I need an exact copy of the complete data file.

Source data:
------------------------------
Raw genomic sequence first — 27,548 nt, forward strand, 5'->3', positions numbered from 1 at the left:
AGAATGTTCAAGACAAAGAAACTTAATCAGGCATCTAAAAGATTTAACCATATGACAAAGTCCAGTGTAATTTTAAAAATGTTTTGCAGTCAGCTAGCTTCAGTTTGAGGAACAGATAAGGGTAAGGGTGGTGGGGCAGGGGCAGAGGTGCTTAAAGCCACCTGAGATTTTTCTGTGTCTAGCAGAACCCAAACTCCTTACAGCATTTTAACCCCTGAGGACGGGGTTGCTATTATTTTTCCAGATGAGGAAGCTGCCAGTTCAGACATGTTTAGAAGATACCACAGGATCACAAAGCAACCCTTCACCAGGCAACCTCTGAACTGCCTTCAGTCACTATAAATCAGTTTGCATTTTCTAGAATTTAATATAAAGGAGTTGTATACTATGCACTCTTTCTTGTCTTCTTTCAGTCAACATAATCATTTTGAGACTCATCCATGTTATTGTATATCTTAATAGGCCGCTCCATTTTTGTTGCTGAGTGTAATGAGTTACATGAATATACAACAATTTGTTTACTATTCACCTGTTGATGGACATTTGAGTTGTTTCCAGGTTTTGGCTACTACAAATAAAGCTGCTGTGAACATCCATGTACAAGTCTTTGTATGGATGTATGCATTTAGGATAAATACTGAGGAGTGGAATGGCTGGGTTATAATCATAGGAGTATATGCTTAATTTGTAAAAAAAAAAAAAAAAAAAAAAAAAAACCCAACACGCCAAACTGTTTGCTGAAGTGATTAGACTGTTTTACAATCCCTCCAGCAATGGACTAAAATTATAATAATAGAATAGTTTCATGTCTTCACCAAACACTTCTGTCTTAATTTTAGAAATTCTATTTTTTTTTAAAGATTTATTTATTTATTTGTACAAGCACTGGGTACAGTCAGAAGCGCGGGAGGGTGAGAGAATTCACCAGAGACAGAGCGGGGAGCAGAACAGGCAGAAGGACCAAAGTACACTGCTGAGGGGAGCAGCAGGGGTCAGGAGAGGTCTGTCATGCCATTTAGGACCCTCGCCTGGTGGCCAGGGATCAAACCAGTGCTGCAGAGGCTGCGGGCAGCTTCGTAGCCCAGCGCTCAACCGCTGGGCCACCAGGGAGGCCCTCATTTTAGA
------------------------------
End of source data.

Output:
Raw genomic sequence first — 27,548 nt, forward strand, 5'->3', positions numbered from 1 at the left:
AGAATGTTCAAGACAAAGAAACTTAATCAGGCATCTAAAAGATTTAACCATATGACAAAGTCCAGTGTAATTTTAAAAATGTTTTGCAGTCAGCTAGCTTCAGTTTGAGGAACAGATAAGGGTAAGGGTGGTGGGGCAGGGGCAGAGGTGCTTAAAGCCACCTGAGATTTTTCTGTGTCTAGCAGAACCCAAACTCCTTACAGCATTTTAACCCCTGAGGACGGGGTTGCTATTATTTTTCCAGATGAGGAAGCTGCCAGTTCAGACATGTTTAGAAGATACCACAGGATCACAAAGCAACCCTTCACCAGGCAACCTCTGAACTGCCTTCAGTCACTATAAATCAGTTTGCATTTTCTAGAATTTAATATAAAGGAGTTGTATACTATGCACTCTTTCTTGTCTTCTTTCAGTCAACATAATCATTTTGAGACTCATCCATGTTATTGTATATCTTAATAGGCCGCTCCATTTTTGTTGCTGAGTGTAATGAGTTACATGAATATACAACAATTTGTTTACTATTCACCTGTTGATGGACATTTGAGTTGTTTCCAGGTTTTGGCTACTACAAATAAAGCTGCTGTGAACATCCATGTACAAGTCTTTGTATGGATGTATGCATTTAGGATAAATACTGAGGAGTGGAATGGCTGGGTTATAATCATAGGAGTATATGCTTAATTTGTAAAAAAAAAAAAAAAAAAAAAAAAAAACCCAACACGCCAAACTGTTTGCTGAAGTGATTAGACTGTTTTACAATCCCTCCAGCAATGGACTAAAATTATAATAATAGAATAGTTTCATGTCTTCACCAAACACTTCTGTCTTAATTTTAGAAATTCTATTTTTTTTTAAAGATTTATTTATTTATTTGTACAAGCACTGGGTACAGTCAGAAGCGCGGGAGGGTGAGAGAATTCACCAGAGACAGAGCGGGGAGCAGAACAGGCAGAAGGACCAAAGTACACTGCTGAGGGGAGCAGCAGGGGTCAGGAGAGGTCTGTCATGCCATTTAGGACCCTCGCCTGGTGGCCAGGGATCAAACCAGTGCTGCAGAGGCTGCGGGCAGCTTCGTAGCCCAGCGCTCAACCGCTGGGCCACCAGGGAGGCCCTCATTTTAGA